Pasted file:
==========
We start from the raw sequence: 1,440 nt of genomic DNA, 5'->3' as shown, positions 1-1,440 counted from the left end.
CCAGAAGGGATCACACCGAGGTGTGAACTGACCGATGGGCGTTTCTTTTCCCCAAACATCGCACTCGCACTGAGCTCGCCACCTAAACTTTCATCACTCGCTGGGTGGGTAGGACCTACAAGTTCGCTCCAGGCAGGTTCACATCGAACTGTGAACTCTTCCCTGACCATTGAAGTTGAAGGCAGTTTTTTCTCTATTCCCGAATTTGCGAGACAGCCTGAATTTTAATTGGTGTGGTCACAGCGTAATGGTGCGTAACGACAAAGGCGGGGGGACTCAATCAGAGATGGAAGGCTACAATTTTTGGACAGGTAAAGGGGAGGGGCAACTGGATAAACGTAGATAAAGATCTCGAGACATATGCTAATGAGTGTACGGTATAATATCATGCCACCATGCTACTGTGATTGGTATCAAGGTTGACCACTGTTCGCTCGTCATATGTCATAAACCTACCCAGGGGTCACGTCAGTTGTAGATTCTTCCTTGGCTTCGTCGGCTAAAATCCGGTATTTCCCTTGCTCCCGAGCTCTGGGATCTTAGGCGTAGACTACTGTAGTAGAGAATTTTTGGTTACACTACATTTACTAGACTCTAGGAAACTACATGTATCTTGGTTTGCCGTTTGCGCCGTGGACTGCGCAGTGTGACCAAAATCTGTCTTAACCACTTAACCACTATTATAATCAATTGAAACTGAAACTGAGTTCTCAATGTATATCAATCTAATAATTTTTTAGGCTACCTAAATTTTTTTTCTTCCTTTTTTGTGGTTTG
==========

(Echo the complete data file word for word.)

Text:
We start from the raw sequence: 1,440 nt of genomic DNA, 5'->3' as shown, positions 1-1,440 counted from the left end.
CCAGAAGGGATCACACCGAGGTGTGAACTGACCGATGGGCGTTTCTTTTCCCCAAACATCGCACTCGCACTGAGCTCGCCACCTAAACTTTCATCACTCGCTGGGTGGGTAGGACCTACAAGTTCGCTCCAGGCAGGTTCACATCGAACTGTGAACTCTTCCCTGACCATTGAAGTTGAAGGCAGTTTTTTCTCTATTCCCGAATTTGCGAGACAGCCTGAATTTTAATTGGTGTGGTCACAGCGTAATGGTGCGTAACGACAAAGGCGGGGGGACTCAATCAGAGATGGAAGGCTACAATTTTTGGACAGGTAAAGGGGAGGGGCAACTGGATAAACGTAGATAAAGATCTCGAGACATATGCTAATGAGTGTACGGTATAATATCATGCCACCATGCTACTGTGATTGGTATCAAGGTTGACCACTGTTCGCTCGTCATATGTCATAAACCTACCCAGGGGTCACGTCAGTTGTAGATTCTTCCTTGGCTTCGTCGGCTAAAATCCGGTATTTCCCTTGCTCCCGAGCTCTGGGATCTTAGGCGTAGACTACTGTAGTAGAGAATTTTTGGTTACACTACATTTACTAGACTCTAGGAAACTACATGTATCTTGGTTTGCCGTTTGCGCCGTGGACTGCGCAGTGTGACCAAAATCTGTCTTAACCACTTAACCACTATTATAATCAATTGAAACTGAAACTGAGTTCTCAATGTATATCAATCTAATAATTTTTTAGGCTACCTAAATTTTTTTTCTTCCTTTTTTGTGGTTTG